- How has the instructor grown as an educator or community member as a result of this course and their interactions with the learners?
- What reciprocal actions have been taken to ensure that each person’s voice, culture, and beliefs have been heard to ensure each individual learns something by the end of this course that they didn’t know or understand before?
- How are two-way interactions (teacher as facilitator, teacher as learner, student as learner, student as teacher) utilized to maximize engagement and learning?
What Reciprocity Means
Reciprocity means honouring student voice and choice by creating equitable relationships.
In the video below, Joanna speaks on how she builds reciprocity in her classroom. The video is available with closed captioning. [Video] Integrating Reciprocity into Online Learning video transcript [website]
Tools to Support Reciprocity in Web-Based Teaching
An “Unconference” or EdCamp [website] is a self-building, bottom-up approach where participants in the conference gather, decide what topics are going to be discussed, then set out to explore, discuss, or teach these topics in a communal approach of sessions throughout the day. EdCamp as an unconference is an effective system for flipping traditional instruction. Traditionally, teaching and conferences are where a few people come and deliver content to a large group of people, EdCamps bring back reciprocity in learning where both the student and teacher can contribute and share their knowledge.
EdCamps [website] are meant to encourage conversation and participation between participants, who determine the topics for the day and take an active role in setting the direction of the conference.
The classroom instructor will set up an open Zoom [website] or the preferred synchronous video conferencing system conference space for all of the participants to join. The first hour or so of an EdCamp [website] allows for the attendees to meet and interact through conversation and leaving space for participants to get to know each other.
The video conference host shares a link to an empty session board such as Padlet [website] which allows for everyone to post session titles. A session title is a topic of conversation or content from the course that the participant is interested in.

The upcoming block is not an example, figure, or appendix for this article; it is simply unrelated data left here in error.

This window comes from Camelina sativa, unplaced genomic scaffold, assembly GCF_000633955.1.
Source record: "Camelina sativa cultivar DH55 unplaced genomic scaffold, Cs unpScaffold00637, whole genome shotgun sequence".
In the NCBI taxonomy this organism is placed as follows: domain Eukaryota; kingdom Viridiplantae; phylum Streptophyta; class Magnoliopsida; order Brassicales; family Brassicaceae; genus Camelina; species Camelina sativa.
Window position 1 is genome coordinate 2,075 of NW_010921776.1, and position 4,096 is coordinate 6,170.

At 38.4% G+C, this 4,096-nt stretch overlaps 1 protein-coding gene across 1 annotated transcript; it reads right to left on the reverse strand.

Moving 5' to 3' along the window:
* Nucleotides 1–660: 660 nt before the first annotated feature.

After sessions have accumulated on the session board, participants should vote by signing their initials, putting a check-mark on, or another form of indication as discussed as a group, to determine the sessions for the day. Session times, and lengths should be accommodate to suit the time you have for the conference. Sessions should be between 30-60 minutes in length, as a guiding reference, to allow for focussed engagement without a tendency to stray or lose focus.
The conference organizer will create breakout rooms based on the sessions determined from the morning brainstorm, and allow participants to flow between each session during its duration. A determined note-taker should be present at each session to keep track of the ideas and information that unfold. There is no lead presenter in the sessions, and each participant is free to share their ideas about the topic in each room. Depending on the grade level of your classroom, scaffolding on behaviour before the conference may be beneficial.
After the sessions are completed, students should summarize and reflect on their learning from the sessions they attended in the format they desire. Programs like Padlet [website], Google Slides [website], Survey Monkey [website] and StoryBird [website] are great programs for multimedia reflections and demonstration of learning.
The EdCamp Community [website] is a great resource for supporting educators who want to participate in EdCamps with their classes, or attend an EdCamp themselves.
Shelly Moore [website] is an education consultant based in Vancouver, BC, who provides interactive presentations on the theory and practices of inclusion, special education, and curriculum. We have included two videos created by Shelly Moore highlighting the importance of inclusion and practices to empower and celebrate the diverse learners in your classroom. Shelly Moore’s website, BlogSomeMoore – Teaching and Empowering ALL Students [website] is a great hub for resources, media, and contact information for embracing and practicing inclusion in your classroom.
Shelly Moore: Transforming Inclusive Education
Shelly Moore: Inclusion 2.0
Freedom of Information and Protection of Privacy Act (FIPPA)
Please visit the FIPPA chapter in our appendix section of our book [website] for information regarding the Freedom of Information and Protection of Privacy Act [website] when using cloud-based software, such as the programs listed below.
Socrative [website] is an interactive web-based student response tool appropriate for K12 learners, and post-secondary educators. This online assessment platform can be used for formative and summative assessment in the form of polls and quizzes allowing multi-modal responses from students. Formative assessment describes the assessment of learning during the course, such as pop-quizzes, in class reflections, and classroom discussions. Summative assessment is the evaluation of a student’s learning at the end of a course or unit, such as a unit quiz or final exam. Educators can create a series of poll questions to support a discussion in real time, or assign quizzes, classroom polls or mini-competitions to assess student learning in real time. A unique, engaging feature of Socrative is their SpaceRace game, the classroom quiz game to engage students either independently or part of a team with the lesson content.